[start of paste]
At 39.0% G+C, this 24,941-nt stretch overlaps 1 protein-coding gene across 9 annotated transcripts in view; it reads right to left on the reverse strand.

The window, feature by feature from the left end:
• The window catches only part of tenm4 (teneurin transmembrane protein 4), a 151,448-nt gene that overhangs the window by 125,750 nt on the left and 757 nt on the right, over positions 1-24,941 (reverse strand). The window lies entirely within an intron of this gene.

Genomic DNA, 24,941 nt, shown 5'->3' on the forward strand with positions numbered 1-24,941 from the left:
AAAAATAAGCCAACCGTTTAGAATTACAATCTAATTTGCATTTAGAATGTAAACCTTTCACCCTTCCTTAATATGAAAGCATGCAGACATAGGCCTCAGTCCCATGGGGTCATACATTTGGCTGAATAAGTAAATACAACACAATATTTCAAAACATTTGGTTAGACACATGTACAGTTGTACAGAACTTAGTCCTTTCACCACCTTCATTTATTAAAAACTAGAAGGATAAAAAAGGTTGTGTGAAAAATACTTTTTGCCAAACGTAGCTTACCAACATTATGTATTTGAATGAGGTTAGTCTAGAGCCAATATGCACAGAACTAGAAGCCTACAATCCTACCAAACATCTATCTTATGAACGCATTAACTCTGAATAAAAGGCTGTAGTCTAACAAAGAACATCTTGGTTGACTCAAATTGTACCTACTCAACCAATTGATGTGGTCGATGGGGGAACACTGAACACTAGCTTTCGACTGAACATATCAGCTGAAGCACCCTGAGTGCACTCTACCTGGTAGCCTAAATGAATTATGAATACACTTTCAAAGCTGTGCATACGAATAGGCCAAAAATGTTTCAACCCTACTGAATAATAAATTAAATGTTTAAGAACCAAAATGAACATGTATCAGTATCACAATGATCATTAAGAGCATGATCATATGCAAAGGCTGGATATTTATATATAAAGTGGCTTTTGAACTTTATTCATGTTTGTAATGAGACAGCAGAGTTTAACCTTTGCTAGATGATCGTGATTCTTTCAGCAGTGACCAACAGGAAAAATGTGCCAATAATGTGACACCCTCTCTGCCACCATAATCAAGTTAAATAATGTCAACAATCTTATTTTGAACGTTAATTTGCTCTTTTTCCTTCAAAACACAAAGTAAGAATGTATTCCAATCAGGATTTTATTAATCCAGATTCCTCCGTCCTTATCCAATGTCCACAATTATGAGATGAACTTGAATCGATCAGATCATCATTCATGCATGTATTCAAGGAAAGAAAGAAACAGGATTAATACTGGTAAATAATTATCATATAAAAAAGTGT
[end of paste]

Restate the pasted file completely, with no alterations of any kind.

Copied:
At 39.0% G+C, this 24,941-nt stretch overlaps 1 protein-coding gene across 9 annotated transcripts in view; it reads right to left on the reverse strand.

The window, feature by feature from the left end:
• The window catches only part of tenm4 (teneurin transmembrane protein 4), a 151,448-nt gene that overhangs the window by 125,750 nt on the left and 757 nt on the right, over positions 1-24,941 (reverse strand). The window lies entirely within an intron of this gene.

Genomic DNA, 24,941 nt, shown 5'->3' on the forward strand with positions numbered 1-24,941 from the left:
AAAAATAAGCCAACCGTTTAGAATTACAATCTAATTTGCATTTAGAATGTAAACCTTTCACCCTTCCTTAATATGAAAGCATGCAGACATAGGCCTCAGTCCCATGGGGTCATACATTTGGCTGAATAAGTAAATACAACACAATATTTCAAAACATTTGGTTAGACACATGTACAGTTGTACAGAACTTAGTCCTTTCACCACCTTCATTTATTAAAAACTAGAAGGATAAAAAAGGTTGTGTGAAAAATACTTTTTGCCAAACGTAGCTTACCAACATTATGTATTTGAATGAGGTTAGTCTAGAGCCAATATGCACAGAACTAGAAGCCTACAATCCTACCAAACATCTATCTTATGAACGCATTAACTCTGAATAAAAGGCTGTAGTCTAACAAAGAACATCTTGGTTGACTCAAATTGTACCTACTCAACCAATTGATGTGGTCGATGGGGGAACACTGAACACTAGCTTTCGACTGAACATATCAGCTGAAGCACCCTGAGTGCACTCTACCTGGTAGCCTAAATGAATTATGAATACACTTTCAAAGCTGTGCATACGAATAGGCCAAAAATGTTTCAACCCTACTGAATAATAAATTAAATGTTTAAGAACCAAAATGAACATGTATCAGTATCACAATGATCATTAAGAGCATGATCATATGCAAAGGCTGGATATTTATATATAAAGTGGCTTTTGAACTTTATTCATGTTTGTAATGAGACAGCAGAGTTTAACCTTTGCTAGATGATCGTGATTCTTTCAGCAGTGACCAACAGGAAAAATGTGCCAATAATGTGACACCCTCTCTGCCACCATAATCAAGTTAAATAATGTCAACAATCTTATTTTGAACGTTAATTTGCTCTTTTTCCTTCAAAACACAAAGTAAGAATGTATTCCAATCAGGATTTTATTAATCCAGATTCCTCCGTCCTTATCCAATGTCCACAATTATGAGATGAACTTGAATCGATCAGATCATCATTCATGCATGTATTCAAGGAAAGAAAGAAACAGGATTAATACTGGTAAATAATTATCATATAAAAAAGTGT